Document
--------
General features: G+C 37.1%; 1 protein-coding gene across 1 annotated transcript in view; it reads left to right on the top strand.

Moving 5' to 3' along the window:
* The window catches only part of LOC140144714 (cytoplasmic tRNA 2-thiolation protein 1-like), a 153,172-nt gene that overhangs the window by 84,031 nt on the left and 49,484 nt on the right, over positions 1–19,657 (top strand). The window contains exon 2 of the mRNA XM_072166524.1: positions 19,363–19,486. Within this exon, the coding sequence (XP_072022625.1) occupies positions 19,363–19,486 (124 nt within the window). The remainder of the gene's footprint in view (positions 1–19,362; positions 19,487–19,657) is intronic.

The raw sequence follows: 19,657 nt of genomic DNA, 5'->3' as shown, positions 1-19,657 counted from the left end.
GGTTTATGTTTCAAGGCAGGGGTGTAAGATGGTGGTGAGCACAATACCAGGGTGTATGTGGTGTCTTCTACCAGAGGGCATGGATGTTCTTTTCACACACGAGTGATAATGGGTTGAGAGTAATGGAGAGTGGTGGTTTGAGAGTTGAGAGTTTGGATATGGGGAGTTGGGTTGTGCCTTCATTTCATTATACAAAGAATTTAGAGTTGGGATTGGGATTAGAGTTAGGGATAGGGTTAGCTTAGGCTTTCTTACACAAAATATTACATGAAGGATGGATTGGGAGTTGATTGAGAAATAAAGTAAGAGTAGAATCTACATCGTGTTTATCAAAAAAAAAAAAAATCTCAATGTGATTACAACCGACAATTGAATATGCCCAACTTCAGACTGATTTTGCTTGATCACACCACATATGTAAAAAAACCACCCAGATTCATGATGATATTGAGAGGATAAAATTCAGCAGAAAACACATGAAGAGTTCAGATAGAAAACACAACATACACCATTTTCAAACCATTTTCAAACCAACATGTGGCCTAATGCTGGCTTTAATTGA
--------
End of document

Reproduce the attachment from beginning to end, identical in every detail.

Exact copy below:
General features: G+C 37.1%; 1 protein-coding gene across 1 annotated transcript in view; it reads left to right on the top strand.

Moving 5' to 3' along the window:
* The window catches only part of LOC140144714 (cytoplasmic tRNA 2-thiolation protein 1-like), a 153,172-nt gene that overhangs the window by 84,031 nt on the left and 49,484 nt on the right, over positions 1–19,657 (top strand). The window contains exon 2 of the mRNA XM_072166524.1: positions 19,363–19,486. Within this exon, the coding sequence (XP_072022625.1) occupies positions 19,363–19,486 (124 nt within the window). The remainder of the gene's footprint in view (positions 1–19,362; positions 19,487–19,657) is intronic.

The raw sequence follows: 19,657 nt of genomic DNA, 5'->3' as shown, positions 1-19,657 counted from the left end.
GGTTTATGTTTCAAGGCAGGGGTGTAAGATGGTGGTGAGCACAATACCAGGGTGTATGTGGTGTCTTCTACCAGAGGGCATGGATGTTCTTTTCACACACGAGTGATAATGGGTTGAGAGTAATGGAGAGTGGTGGTTTGAGAGTTGAGAGTTTGGATATGGGGAGTTGGGTTGTGCCTTCATTTCATTATACAAAGAATTTAGAGTTGGGATTGGGATTAGAGTTAGGGATAGGGTTAGCTTAGGCTTTCTTACACAAAATATTACATGAAGGATGGATTGGGAGTTGATTGAGAAATAAAGTAAGAGTAGAATCTACATCGTGTTTATCAAAAAAAAAAAAAATCTCAATGTGATTACAACCGACAATTGAATATGCCCAACTTCAGACTGATTTTGCTTGATCACACCACATATGTAAAAAAACCACCCAGATTCATGATGATATTGAGAGGATAAAATTCAGCAGAAAACACATGAAGAGTTCAGATAGAAAACACAACATACACCATTTTCAAACCATTTTCAAACCAACATGTGGCCTAATGCTGGCTTTAATTGA